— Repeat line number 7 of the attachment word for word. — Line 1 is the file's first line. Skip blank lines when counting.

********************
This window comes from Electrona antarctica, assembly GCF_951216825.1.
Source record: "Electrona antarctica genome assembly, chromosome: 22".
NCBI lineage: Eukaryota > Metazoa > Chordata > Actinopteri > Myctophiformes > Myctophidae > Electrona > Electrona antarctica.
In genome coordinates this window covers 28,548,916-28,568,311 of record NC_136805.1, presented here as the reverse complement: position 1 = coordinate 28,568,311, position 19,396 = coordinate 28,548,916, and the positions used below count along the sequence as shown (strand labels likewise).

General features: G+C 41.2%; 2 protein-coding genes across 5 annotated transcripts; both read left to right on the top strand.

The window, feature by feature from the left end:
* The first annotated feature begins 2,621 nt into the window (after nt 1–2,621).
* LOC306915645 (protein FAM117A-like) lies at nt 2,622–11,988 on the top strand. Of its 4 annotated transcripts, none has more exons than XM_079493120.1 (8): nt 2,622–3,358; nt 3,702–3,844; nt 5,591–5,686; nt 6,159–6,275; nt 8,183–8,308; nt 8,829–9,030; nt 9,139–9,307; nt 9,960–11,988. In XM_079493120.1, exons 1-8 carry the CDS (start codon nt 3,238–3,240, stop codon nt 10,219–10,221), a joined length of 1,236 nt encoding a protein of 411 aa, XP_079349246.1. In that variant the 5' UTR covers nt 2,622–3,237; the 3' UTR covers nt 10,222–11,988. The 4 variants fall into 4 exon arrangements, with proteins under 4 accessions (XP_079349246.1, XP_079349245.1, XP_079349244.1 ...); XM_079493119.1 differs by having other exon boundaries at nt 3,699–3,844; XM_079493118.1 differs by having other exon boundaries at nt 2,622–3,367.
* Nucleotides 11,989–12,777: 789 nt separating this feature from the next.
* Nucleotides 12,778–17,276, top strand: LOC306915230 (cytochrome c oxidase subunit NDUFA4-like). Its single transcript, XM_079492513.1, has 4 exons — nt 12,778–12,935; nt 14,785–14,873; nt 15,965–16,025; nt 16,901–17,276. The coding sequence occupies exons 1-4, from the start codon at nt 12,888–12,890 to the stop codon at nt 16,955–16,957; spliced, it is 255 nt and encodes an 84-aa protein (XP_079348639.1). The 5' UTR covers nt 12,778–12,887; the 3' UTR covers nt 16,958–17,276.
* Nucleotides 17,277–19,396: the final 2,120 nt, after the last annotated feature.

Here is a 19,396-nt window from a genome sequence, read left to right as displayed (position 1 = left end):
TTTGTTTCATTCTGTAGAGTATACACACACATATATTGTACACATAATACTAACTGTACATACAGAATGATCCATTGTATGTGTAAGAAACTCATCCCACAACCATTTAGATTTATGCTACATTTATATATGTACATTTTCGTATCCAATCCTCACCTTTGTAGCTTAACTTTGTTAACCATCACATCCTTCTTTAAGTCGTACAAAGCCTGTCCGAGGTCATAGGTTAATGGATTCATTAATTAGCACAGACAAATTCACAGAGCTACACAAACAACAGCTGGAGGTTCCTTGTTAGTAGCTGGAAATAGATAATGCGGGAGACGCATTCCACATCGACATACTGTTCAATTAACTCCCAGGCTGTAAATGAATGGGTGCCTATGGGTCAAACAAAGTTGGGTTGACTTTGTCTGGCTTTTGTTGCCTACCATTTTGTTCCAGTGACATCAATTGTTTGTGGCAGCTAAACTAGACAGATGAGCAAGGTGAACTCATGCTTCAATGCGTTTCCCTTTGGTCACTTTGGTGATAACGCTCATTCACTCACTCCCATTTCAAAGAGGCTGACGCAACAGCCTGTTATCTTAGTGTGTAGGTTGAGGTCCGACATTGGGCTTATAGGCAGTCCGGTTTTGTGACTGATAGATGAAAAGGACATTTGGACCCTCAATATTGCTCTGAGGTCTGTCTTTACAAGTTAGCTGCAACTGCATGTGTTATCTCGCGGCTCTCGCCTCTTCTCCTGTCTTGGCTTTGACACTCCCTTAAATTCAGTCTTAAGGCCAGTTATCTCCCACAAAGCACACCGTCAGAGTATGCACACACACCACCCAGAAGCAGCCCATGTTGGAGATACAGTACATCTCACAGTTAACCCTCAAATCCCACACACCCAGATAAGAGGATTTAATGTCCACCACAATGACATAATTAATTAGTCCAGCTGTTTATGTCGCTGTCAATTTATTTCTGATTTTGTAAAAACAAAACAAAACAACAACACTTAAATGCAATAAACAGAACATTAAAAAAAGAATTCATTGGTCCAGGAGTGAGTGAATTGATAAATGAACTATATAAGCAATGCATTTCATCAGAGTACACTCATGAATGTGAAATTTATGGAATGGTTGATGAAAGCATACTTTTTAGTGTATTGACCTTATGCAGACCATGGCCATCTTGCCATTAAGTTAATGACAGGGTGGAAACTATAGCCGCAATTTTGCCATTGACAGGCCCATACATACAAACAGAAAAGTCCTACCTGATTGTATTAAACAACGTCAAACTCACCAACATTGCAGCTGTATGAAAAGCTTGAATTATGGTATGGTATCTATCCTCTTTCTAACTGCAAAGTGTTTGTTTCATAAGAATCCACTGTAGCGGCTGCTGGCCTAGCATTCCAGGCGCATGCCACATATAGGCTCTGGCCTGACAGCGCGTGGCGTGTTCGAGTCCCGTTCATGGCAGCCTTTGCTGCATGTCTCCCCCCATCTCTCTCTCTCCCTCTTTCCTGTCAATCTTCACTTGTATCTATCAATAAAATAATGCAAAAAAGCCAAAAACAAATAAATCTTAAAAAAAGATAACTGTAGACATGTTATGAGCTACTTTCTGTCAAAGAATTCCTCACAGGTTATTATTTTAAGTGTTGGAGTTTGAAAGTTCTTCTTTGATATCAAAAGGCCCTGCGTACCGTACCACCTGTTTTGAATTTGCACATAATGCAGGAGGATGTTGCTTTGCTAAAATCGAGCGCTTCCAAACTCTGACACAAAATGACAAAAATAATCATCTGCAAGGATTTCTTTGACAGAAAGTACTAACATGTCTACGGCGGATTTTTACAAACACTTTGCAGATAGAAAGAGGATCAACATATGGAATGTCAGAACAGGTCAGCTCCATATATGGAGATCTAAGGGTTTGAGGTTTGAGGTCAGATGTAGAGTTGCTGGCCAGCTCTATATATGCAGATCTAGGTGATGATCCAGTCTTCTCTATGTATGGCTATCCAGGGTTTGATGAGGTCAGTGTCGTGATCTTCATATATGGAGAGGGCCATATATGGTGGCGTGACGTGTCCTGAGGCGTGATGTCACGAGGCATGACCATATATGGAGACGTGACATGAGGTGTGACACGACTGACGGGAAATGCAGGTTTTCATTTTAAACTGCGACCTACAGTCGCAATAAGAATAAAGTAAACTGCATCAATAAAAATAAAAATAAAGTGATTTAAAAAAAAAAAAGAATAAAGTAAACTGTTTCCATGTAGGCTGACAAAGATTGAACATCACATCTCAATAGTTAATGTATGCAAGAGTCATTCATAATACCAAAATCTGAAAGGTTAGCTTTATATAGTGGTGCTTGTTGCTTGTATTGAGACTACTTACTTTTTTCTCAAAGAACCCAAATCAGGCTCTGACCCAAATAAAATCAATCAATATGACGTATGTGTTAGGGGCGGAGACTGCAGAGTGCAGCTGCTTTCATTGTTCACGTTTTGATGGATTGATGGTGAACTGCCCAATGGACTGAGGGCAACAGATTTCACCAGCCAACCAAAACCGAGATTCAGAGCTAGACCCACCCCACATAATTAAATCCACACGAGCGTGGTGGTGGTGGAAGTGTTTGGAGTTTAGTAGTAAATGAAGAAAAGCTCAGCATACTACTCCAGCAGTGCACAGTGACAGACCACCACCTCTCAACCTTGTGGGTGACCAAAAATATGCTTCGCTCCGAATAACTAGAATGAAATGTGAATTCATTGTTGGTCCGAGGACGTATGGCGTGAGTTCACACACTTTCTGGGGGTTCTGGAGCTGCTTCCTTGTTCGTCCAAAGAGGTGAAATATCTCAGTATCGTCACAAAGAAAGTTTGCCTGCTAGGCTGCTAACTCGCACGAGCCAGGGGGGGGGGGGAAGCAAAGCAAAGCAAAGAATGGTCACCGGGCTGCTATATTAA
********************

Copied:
* The first annotated feature begins 2,621 nt into the window (after nt 1–2,621).